Beyond the SDO IPRs policies themselves, disclosures of standard essential patents in the SDO context are also influenced by legal developments, and in particular by antitrust enforcement by competition authorities, as well as by the outcomes of patent infringement litigation worldwide. In this respect, three developments are worth taking a closer look at. First, the antitrust actions in the early 2000s in both the United States and the EU against Rambus for allegedly failing to timely disclose its SEPs to the relevant SDO, on the basis of the theory of “patent ambush,”15 which had a different outcome of antitrust enforcement in the United States than in the EU. It should be noted, however, that in Europe acquiring market power through anticompetitive means is not an offense under EU law.[3]  As a result, the European Commission focused not on whether Rambus illegally acquired market power through late disclosure of its SEPs but rather that it subsequently claimed unreasonable royalties for its SEPs.[4]

Second, the “implied waiver” decision by the U.S. Court of Appeals for the Federal Circuit in its 2018 Core Wireless ruling. The Federal Circuit decision, based on a very limited record in the lower court, recognized an implied waiver over enforcing SEPs in certain circumstances of delayed disclosure. Unfortunately, only the defendant’s expert had testified in the lower court on the meaning of the ETSI IPR Policy (and only briefly), providing the Federal Circuit with a limited perspective on an issue with serious implications for industry as a whole. The decision has been criticized for not aligning closely with the ETSI IPR Policy’s explicit language, its policy objectives, or industry practice, including the defendant’s own disclosure practices. .[5]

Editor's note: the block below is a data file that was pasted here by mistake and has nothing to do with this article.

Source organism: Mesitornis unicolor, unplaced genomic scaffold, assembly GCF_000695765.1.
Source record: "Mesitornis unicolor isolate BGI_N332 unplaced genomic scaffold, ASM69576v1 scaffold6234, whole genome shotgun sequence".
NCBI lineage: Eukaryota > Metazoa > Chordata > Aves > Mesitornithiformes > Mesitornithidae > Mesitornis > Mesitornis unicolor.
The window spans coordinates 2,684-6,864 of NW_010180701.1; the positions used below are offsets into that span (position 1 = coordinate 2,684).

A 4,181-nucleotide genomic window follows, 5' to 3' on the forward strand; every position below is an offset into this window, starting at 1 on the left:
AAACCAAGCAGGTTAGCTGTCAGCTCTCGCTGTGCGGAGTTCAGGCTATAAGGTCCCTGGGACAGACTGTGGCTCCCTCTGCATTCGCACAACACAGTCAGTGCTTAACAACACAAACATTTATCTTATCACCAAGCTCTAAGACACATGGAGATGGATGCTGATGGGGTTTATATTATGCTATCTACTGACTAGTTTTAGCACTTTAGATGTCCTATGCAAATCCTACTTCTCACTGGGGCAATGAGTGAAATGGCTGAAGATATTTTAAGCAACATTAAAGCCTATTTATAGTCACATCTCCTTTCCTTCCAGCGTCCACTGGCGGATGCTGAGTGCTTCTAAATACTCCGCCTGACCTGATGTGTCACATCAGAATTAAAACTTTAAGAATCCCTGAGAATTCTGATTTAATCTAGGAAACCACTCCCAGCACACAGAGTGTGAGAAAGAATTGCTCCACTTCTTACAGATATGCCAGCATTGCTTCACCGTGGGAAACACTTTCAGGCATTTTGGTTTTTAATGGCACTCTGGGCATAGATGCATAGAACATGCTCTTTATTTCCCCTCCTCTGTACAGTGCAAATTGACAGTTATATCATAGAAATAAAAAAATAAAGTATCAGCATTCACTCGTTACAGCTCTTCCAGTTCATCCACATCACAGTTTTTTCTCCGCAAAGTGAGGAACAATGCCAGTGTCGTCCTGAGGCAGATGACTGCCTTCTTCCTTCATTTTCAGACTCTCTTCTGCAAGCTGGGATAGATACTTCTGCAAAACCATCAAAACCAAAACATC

Third, is the rejection of the non-enforceability claim by the court of appeal of The Hague in the Netherlands, which blocked the way to a similarly strict treatment of disclosures in connection with the enforceability of SEPs. The overall effect of the first two developments is that the surrounding framework regarding disclosures creates strong incentives for technology contributors to disclose as broadly and as soon as possible to avoid the perils of either antitrust liability or implied waiver in the United States.

[A] Antitrust Liability for Failure to Disclose: “Patent Ambush”

The case against Rambus arose from the company’s alleged failure to properly notify the other members of JEDEC, an SDO developing, among others, standards for PC memory units, that it held IPRs on JEDEC’s memory standard DRAM (dynamic random access memory). In particular, Rambus allegedly modified specific patent applications in such a way as to read on JEDEC’s DRAM standard and then failed to disclose these applications.

In the United States, the Federal Trade Commission (FTC) filed an action before an administrative law judge (ALJ) against Rambus alleging a violation on the part of the latter of section 5 FTC Act.16 In the view of the FTC, Rambus’s conduct aimed at capturing the JEDEC DRAM standard and thus at monopolizing the market for DRAM-compliant memory processors. The ALJ refused to find a §5 FTC Act infringement and the FTC subsequently reopened the case to admit further evidence to the record and ultimately issued an infringement decision under §5 finding that Rambus willfully deceived JEDEC and its members with the view to acquire monopoly power. The Commission further found that, had Rambus disclosed the IPRs in question, JEDEC would have either designed around those IPRs or obtained a FRAND commitment by Rambus.